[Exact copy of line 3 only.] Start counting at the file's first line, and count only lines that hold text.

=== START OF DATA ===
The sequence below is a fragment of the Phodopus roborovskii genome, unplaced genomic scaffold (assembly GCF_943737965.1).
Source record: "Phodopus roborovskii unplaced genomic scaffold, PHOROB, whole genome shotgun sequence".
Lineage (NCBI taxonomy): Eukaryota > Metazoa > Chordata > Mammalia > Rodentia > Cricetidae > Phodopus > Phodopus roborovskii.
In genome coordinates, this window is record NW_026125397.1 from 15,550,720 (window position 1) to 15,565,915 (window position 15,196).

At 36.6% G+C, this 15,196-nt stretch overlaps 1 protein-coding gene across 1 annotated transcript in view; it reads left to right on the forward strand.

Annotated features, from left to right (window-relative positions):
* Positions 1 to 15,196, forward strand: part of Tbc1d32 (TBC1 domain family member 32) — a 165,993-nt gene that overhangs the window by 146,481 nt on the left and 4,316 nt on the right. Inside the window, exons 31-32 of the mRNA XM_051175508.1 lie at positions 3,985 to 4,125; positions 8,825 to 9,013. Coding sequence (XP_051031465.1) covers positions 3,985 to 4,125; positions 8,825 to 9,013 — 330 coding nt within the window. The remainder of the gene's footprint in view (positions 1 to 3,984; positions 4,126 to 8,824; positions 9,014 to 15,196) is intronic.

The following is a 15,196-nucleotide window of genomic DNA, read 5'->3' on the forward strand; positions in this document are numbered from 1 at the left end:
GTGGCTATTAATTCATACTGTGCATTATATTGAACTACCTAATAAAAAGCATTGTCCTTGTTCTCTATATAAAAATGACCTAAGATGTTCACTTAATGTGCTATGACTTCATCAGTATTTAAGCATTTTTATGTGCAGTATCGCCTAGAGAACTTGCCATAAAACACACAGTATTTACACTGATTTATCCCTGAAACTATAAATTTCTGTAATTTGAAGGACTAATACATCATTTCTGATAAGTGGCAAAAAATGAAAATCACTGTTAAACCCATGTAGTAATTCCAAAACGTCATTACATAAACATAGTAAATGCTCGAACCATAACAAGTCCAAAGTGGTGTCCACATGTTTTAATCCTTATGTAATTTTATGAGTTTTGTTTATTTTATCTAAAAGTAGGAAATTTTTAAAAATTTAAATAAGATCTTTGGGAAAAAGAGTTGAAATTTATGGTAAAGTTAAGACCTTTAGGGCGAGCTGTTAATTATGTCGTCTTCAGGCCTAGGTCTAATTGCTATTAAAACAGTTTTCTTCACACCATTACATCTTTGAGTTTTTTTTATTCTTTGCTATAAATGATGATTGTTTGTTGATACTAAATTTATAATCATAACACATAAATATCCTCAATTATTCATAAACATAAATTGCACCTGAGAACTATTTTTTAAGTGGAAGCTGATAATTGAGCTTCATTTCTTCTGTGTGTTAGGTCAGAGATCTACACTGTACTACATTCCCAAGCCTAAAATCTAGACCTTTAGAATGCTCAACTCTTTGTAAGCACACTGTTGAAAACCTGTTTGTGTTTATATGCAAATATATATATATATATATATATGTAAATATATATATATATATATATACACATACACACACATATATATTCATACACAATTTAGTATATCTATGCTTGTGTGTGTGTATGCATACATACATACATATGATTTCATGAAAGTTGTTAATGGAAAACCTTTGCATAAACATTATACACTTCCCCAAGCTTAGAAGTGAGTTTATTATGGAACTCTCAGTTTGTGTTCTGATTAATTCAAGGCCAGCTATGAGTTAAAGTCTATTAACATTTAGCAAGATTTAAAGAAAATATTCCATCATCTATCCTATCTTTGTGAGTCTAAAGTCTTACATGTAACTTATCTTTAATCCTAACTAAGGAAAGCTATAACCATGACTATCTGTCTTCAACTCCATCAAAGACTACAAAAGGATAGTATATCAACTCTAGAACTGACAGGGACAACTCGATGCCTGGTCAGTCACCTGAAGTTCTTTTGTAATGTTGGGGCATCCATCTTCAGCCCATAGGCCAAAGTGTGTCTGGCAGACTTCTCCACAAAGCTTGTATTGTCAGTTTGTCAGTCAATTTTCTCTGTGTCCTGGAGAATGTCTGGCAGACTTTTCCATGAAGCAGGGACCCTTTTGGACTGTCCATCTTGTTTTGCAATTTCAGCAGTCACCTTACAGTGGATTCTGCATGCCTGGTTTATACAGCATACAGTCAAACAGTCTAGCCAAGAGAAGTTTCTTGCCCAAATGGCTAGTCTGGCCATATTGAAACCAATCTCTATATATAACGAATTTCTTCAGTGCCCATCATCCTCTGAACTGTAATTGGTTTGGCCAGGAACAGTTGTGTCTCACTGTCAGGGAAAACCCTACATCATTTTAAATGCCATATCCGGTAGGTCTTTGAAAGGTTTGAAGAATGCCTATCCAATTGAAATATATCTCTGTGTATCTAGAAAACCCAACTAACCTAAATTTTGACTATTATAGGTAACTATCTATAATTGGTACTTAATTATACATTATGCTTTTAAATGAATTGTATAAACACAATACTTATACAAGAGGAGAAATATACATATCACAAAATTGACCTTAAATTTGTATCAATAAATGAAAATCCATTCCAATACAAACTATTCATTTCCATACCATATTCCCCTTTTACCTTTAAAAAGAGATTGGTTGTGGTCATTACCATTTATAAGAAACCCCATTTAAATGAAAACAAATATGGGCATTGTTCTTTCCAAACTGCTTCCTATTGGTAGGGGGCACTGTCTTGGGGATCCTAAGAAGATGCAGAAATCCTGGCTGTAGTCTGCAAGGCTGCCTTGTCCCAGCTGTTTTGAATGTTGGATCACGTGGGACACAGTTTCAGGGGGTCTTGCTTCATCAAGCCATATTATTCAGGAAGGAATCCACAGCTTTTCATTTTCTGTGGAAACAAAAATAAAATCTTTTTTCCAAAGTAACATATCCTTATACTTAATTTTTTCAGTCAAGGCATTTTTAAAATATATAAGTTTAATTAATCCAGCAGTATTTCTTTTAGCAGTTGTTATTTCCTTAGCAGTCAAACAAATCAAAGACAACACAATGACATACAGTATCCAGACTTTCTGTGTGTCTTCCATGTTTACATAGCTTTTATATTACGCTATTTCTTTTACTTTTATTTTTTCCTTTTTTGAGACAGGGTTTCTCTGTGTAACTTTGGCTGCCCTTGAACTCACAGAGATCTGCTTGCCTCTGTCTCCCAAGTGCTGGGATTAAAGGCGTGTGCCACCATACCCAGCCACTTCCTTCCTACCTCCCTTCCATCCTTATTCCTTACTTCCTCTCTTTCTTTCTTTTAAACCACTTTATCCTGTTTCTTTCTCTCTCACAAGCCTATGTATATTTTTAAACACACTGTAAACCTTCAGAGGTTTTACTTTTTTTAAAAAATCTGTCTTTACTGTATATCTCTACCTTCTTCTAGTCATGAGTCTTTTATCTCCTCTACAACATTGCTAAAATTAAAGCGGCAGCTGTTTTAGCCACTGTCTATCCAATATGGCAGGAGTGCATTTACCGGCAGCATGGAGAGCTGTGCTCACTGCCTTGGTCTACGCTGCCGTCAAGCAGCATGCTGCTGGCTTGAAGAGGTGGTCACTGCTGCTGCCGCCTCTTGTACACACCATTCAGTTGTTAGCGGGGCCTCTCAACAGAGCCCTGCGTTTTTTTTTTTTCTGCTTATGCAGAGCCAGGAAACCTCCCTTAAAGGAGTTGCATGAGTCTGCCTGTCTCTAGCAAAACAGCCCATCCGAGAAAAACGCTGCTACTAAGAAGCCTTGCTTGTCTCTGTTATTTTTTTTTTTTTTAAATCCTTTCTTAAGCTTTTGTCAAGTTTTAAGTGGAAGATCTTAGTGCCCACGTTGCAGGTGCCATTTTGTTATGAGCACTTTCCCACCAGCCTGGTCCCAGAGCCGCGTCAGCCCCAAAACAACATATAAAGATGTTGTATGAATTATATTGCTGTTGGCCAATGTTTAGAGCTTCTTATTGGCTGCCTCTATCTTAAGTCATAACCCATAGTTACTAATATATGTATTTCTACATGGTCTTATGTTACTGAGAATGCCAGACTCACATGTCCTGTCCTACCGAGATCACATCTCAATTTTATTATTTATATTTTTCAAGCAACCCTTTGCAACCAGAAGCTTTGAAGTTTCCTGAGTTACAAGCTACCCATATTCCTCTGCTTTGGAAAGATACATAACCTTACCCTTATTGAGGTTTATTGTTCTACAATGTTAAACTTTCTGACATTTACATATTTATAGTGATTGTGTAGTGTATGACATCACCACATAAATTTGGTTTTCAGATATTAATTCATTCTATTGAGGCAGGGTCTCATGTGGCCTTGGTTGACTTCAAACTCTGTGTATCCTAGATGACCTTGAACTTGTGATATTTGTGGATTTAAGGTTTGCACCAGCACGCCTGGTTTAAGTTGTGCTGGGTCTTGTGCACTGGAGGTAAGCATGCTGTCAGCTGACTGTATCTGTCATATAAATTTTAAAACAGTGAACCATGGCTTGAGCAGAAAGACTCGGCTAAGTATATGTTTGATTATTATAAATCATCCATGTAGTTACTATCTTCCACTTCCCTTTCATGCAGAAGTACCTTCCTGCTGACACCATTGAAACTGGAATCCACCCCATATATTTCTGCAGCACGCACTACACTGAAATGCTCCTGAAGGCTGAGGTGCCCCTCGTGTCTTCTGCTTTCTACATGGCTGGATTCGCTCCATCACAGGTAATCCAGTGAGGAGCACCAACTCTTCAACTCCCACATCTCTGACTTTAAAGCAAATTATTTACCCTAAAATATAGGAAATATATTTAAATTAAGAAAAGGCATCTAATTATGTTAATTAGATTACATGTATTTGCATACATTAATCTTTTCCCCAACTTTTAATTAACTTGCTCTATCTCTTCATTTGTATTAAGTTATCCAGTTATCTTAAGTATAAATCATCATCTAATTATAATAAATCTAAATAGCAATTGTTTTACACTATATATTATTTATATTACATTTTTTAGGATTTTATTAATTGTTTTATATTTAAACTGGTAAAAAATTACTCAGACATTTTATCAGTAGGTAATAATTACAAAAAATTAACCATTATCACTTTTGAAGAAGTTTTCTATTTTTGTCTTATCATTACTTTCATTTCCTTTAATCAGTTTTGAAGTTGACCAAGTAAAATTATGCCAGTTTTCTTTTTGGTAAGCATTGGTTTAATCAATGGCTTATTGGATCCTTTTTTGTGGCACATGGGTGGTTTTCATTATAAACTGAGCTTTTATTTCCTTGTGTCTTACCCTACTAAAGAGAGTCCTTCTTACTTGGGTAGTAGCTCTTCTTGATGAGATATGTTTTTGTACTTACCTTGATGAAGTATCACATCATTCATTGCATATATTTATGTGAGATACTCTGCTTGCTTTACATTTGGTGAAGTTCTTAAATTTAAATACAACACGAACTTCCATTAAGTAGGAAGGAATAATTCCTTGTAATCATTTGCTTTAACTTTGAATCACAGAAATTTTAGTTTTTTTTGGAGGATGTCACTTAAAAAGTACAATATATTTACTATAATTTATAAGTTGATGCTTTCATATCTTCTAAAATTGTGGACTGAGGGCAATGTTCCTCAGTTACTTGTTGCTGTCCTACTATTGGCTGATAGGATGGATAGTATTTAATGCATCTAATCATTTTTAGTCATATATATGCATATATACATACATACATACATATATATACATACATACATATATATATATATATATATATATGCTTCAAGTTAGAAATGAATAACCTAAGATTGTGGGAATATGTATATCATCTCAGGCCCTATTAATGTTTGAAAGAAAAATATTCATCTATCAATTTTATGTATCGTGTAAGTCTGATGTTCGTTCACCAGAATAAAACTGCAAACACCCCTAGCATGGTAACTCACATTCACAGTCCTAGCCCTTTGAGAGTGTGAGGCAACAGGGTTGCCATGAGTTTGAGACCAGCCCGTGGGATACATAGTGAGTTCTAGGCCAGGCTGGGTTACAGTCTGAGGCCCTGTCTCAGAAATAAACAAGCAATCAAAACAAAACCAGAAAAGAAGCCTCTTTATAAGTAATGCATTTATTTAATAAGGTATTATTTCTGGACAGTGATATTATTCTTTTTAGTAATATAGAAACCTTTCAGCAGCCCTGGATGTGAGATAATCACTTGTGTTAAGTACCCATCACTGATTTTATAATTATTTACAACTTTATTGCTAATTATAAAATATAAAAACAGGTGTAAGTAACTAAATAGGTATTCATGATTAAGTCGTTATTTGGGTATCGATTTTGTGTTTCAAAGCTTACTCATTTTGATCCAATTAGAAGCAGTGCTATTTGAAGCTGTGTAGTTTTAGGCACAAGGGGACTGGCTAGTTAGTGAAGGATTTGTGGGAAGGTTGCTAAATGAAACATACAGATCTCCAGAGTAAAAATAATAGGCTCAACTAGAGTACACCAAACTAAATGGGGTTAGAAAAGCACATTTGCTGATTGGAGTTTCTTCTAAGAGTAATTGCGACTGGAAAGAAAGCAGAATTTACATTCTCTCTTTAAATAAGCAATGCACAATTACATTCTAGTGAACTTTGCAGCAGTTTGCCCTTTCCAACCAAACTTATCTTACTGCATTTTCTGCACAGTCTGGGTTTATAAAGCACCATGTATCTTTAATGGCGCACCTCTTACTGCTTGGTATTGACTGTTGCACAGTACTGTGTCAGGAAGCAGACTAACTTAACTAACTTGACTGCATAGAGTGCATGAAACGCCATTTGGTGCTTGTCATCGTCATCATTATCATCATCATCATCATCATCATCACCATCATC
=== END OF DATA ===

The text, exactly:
Lineage (NCBI taxonomy): Eukaryota > Metazoa > Chordata > Mammalia > Rodentia > Cricetidae > Phodopus > Phodopus roborovskii.